GREEN, JIMENEZ NAMED TO S.R.C. — As Corbett Dodges Protestors

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BY TONY WEST/ City Councilman Bill Green and housing expert Farah Jimenez have been picked by Gov. Tom Corbett to fill two vacancies on the Philadelphia School Reform Commission. The Governor made the announcement at his office in the Bellevue this morning after a hasty detour from a scheduled stop at Central HS to avoid protestors.

In a rare bipartisan move, Corbett, a Republican, tapped in Green a Democratic elected official. Jimenez, who heads a West Philadelphia agency that serves homeless families, is a Republican. SRC positions are unpaid.

CENTRAL HIGH SCHOOL was all set to welcome Gov. Tom Corbett — who took a sudden detour (see below). Corbett went on to name two new members to School Reform Commission from a different location.

CENTRAL HIGH SCHOOL was all set to welcome Gov. Tom Corbett — who took a sudden detour (see below). Corbett went on to name two new members to School Reform Commission from a different location.

“Bill Green and Farah Jimenez are strong civic leaders who share my commitment to putting our students first,” Corbett said. “I am confident they will bring a high level of passion, energy and spirit of service to support Philadelphia students and perform the critical work of the SRC.”

The two nominees must be confirmed by the State Senate. Upon confirmation, Green will become the new chairman, replacing Pedro Ramos, who quit last October. Jimenez will fill the shoes of Joseph Dworetzky, whose term has expired. Both will serve for five years – placing Philadelphia’s schools and their problems clearly in Corbett’s lap as he enters his fourth year in office.

The five-member SRC is an unusual creature: a state agency in charge of a local school district. It was founded in 2001 after decades of chronic low performance, underfunding and budget gaps in the Philadelphia School District. Thirteen years later, all these problems persist. Some Philadelphia leaders are now calling for control of the School District to be brought back home to the city.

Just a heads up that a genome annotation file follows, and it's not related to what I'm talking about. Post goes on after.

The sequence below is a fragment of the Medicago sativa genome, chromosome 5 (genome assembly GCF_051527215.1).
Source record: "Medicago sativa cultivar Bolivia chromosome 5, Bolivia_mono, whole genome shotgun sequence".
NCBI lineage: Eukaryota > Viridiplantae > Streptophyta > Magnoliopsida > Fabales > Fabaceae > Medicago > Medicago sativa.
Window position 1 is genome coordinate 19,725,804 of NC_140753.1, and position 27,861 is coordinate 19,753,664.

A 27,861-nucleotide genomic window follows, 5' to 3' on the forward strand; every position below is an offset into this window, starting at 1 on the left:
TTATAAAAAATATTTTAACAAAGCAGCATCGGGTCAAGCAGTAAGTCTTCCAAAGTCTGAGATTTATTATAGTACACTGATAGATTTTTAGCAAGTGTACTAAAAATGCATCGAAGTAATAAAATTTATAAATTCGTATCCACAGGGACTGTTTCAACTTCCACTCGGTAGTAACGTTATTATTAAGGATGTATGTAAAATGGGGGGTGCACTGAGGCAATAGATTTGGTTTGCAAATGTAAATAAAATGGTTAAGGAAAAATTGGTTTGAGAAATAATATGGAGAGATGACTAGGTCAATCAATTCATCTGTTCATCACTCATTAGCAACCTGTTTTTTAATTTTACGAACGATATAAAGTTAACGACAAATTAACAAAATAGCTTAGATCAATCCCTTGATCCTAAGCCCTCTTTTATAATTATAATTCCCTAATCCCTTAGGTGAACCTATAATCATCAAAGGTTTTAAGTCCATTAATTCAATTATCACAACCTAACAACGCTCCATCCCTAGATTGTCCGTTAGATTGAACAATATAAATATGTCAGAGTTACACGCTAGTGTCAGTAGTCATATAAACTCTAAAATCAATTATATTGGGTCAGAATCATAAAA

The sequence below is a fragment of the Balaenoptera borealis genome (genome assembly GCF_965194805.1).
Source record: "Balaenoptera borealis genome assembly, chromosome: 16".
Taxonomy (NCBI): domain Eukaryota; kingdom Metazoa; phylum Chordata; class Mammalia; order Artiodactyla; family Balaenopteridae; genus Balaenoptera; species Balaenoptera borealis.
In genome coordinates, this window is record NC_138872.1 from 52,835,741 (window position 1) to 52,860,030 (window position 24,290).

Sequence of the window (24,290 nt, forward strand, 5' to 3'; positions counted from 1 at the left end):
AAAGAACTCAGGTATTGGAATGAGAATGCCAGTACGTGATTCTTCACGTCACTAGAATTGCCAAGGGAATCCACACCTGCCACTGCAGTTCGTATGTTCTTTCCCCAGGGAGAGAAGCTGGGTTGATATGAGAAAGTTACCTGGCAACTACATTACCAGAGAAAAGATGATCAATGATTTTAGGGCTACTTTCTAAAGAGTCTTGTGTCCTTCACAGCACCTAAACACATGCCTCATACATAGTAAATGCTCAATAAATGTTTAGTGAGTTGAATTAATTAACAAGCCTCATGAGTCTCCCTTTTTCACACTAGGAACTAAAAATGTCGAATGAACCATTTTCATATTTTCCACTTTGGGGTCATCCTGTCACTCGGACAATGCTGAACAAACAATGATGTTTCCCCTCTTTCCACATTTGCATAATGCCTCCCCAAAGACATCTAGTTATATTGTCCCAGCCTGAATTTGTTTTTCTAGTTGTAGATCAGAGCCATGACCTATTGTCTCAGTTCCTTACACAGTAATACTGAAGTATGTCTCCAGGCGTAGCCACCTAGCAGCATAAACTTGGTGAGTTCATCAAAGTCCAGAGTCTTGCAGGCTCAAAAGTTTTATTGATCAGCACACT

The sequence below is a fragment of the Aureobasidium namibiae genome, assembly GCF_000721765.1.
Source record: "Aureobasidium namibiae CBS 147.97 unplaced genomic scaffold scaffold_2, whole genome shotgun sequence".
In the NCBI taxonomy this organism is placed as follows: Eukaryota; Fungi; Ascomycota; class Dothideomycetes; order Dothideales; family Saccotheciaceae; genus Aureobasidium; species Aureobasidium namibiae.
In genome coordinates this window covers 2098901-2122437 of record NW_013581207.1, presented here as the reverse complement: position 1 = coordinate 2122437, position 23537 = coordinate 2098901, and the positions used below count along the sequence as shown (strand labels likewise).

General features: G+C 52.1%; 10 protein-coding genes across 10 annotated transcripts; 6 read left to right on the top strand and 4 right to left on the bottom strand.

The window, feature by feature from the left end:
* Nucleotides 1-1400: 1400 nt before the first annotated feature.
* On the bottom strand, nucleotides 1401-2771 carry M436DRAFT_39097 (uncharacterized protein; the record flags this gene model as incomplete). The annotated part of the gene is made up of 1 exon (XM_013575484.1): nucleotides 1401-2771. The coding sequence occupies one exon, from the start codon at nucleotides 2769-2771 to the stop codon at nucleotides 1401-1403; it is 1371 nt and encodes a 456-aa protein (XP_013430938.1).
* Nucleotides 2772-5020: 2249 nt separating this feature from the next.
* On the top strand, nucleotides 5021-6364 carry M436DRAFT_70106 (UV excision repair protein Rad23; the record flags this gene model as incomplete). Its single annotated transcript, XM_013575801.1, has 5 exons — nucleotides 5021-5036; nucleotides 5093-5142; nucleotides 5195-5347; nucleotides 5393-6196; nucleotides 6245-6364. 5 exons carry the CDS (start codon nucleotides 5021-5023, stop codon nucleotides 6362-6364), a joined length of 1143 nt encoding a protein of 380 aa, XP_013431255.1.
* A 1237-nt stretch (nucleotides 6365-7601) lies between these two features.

That won’t happen in 2014, though. The SRC’s new members must hit the ground running, as the 2014-15 budget now looming ahead promises to be even more painful than the current one, which has stirred dissent across the city.

Green graduated from Auburn University before obtaining his law degree from the University of Pennsylvania. He has founded several businesses, represented top Fortune 500 companies and start-ups as a corporate lawyer, and served as president of VistaScape Security Systems. He is currently Of Counsel at Duane Morris LLP. Green resides in Chestnut Hill.

“Bill has demonstrated leadership abilities with a passion for education that will guide him in his service as Chairman of the SRC,” Corbett said.

Green’s father, William J. Green III, was a member of the US House, chairman of Philadelphia’s Democratic City Committee, and Mayor of Philadelphia; his grandfather also served in the first two of these roles.

“Superintendent William Hite and the School Reform Commission are working to build a system of public schools that has adequate resources as well as the policies in place for students and teachers to thrive,” Green said. “I am both honored and humbled to have the opportunity to join them in their essential work.”

Jimenez is president and CEO of the People’s Emergency Center, a comprehensive social-services agency that serves women and children experiencing homelessness, through housing, case management, and counseling services and five on-site education centers that develop parenting, life skills, employment, financial literacy and technology skills.